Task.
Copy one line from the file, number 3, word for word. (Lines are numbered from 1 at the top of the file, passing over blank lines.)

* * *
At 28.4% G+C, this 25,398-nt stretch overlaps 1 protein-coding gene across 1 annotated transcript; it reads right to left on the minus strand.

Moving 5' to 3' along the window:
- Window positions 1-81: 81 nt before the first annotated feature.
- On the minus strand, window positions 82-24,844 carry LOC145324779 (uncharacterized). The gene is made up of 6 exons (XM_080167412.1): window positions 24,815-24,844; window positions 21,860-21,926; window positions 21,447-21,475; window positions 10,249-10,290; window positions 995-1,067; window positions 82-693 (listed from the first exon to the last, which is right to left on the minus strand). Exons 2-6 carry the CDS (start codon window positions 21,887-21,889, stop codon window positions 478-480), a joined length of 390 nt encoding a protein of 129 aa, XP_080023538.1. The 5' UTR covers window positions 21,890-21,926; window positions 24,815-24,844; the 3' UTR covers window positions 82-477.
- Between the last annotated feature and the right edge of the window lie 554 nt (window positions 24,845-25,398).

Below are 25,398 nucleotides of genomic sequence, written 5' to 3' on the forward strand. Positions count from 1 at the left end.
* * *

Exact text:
- Window positions 1-81: 81 nt before the first annotated feature.